Skip to content

Non-Denial ‘Denial’: Obama Response to Trump ‘Wiretap’ Claim Raises More Questions

SIGN UP FOR OUR NEWSLETTER

A number of ex-Obama officials appear to suggest that the Obama administration may have actually wiretapped the Trump campaign, but that if they did it would have been justified by a court and part of an investigation by the Justice Department—not led by or ordered from the White House or the former president himself.

On Saturday, former President Obama’s spokesman Kevin Lewis denied that the former White House or the former President himself would have given such an order to wiretap Trump Tower—or any other type of surveillance in any case—but that such an order would have come from an “independent investigation led by the Department of Justice.”

“A cardinal rule of the Obama Administration was that no White House official ever interfered with any independent investigation led by the Department of Justice,” Lewis said. “As part of that practice, neither President Obama nor any White House official ever ordered surveillance on any U.S. citizen. Any suggestion otherwise is simply false.”

Lewis’ statement on the former president’s behalf came in response to the explosive charges from President Donald Trump, who tweeted on Saturday morning that the Obama team conducted surveillance on Trump Tower during the campaign and afterward.

Valerie Jarrett, another close Obama aide, also tweeted the statement from former President Obama’s spokesman, Lewis. Jarrett is, according to the U.K. Daily Mail, now living in the Obamas’ multimillion dollar Washington, D.C. mansion. From there, the Daily Mail reports, the former president and Jarrett will be running a “nerve center for their plan to mastermind the insurgency against President Trump.”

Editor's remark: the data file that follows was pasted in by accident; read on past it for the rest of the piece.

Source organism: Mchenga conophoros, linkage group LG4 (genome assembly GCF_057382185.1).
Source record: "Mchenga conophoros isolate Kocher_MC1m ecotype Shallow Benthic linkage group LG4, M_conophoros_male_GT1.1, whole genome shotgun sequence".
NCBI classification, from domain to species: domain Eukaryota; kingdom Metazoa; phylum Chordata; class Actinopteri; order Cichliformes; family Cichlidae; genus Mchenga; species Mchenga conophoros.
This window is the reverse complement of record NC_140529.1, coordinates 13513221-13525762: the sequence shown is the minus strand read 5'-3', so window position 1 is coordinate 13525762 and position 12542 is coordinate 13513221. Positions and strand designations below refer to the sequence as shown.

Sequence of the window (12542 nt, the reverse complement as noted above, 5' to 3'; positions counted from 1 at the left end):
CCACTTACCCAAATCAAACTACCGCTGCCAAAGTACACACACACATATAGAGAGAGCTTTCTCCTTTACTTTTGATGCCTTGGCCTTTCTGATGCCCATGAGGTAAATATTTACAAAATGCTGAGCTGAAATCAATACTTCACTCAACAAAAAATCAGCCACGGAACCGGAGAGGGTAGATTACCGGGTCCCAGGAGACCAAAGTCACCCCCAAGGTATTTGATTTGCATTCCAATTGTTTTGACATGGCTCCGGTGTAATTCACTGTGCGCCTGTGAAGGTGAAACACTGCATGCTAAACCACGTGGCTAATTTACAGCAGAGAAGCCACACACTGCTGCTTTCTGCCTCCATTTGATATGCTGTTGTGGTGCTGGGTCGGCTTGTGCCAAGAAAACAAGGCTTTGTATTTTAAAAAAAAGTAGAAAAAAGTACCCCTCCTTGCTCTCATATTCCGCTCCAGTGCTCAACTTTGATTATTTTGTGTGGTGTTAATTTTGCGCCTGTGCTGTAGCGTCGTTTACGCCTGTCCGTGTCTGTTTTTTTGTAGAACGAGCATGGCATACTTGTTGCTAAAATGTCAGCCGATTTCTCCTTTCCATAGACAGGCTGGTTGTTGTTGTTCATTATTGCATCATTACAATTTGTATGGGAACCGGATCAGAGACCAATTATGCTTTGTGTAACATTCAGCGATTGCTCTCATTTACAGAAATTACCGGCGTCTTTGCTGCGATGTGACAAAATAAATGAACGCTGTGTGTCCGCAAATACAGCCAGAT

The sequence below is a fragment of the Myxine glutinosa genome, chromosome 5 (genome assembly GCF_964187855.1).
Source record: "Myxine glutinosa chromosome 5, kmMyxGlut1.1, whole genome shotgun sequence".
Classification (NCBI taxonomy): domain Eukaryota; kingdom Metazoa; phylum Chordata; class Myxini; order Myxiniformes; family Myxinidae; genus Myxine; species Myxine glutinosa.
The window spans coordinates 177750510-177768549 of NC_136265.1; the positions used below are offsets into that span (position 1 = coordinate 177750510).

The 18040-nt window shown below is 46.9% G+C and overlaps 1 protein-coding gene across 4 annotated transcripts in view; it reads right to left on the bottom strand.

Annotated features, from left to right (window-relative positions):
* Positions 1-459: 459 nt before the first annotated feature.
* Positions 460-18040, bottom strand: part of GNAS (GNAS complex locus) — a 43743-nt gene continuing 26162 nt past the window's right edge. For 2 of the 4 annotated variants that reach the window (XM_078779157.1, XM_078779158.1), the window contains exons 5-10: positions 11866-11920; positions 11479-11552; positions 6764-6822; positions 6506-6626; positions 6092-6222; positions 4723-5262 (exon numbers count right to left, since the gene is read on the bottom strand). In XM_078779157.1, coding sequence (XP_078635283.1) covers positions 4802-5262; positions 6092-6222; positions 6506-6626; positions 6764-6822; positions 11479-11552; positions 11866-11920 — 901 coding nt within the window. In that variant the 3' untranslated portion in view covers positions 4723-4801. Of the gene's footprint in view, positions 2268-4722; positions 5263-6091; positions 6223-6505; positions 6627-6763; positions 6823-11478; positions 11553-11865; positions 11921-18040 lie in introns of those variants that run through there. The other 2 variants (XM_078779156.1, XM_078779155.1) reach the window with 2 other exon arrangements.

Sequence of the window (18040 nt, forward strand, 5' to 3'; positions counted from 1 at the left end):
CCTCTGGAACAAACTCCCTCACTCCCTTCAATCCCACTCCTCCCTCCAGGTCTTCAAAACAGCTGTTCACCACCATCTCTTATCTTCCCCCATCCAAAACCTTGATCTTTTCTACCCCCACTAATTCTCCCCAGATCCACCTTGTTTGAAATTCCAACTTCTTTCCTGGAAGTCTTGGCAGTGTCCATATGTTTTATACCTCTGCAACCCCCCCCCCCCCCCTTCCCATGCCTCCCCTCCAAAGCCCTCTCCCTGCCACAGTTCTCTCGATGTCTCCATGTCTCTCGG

Interestingly, however, a number of other former Obama administration officials do not deny that such a wiretap existed. They just deny that the White House or Obama himself would have approved it or ordered it, and say that the Department of Justice would have sought it in consultation with a foreign intelligence surveillance, or FISA, court.

Obama’s former speechwriter Jon Favreau tweeted that he would warn reporters against saying there was no wiretap.

And Favreau endorsed a Twitter feed that laid out the reporting about the existence of the wiretaps, which cited reporting from Louise Mensch, formerly of Heat Street, and The Guardian that the Obama DOJ had sought a FISA court approved surveillance warrant for Trump Tower back in the summer of 2016 that was denied but received a narrower focused warrant in October.

David Axelrod, another former Obama adviser, tweeted that such a wiretap would receive court approval “for a reason.”

In other words, these ex-Obama officials are subtly confirming the accuracy of the reporting—that the Obama administration did in fact conduct surveillance on Trump Tower in October and post-election, and that the administration originally sought a warrant back in the summer of 2016—but they say the president himself and the Obama White House was not involved in the decision.

What’s more, Philip Rucker, the White House bureau chief at the Washington Post, says the same thing as these former Obama officials: That the Obama spokesman’s statement does not deny the existence of wiretaps on Trump Tower, only that Obama himself and the Obama White House did not approve them if they did exist.

The outrage from the media and the Democrats appears to be standard hatred of Trump. The president forced a set of facts into the news cycle that was already previously public but framed in a way that puts his political opponents and the establishment media on the defensive. This appears to be the calculus: either the wiretaps exist, as Trump suggests, and the president will use them to bludgeon the Obama administration and the media for impropriety and overreach; or, there were no wiretaps, which suggests the previous administration had no reason to suspect Trump colluded with a foreign government.


Comment count on this article reflects comments made on Breitbart.com and Facebook. Visit Breitbart's Facebook Page.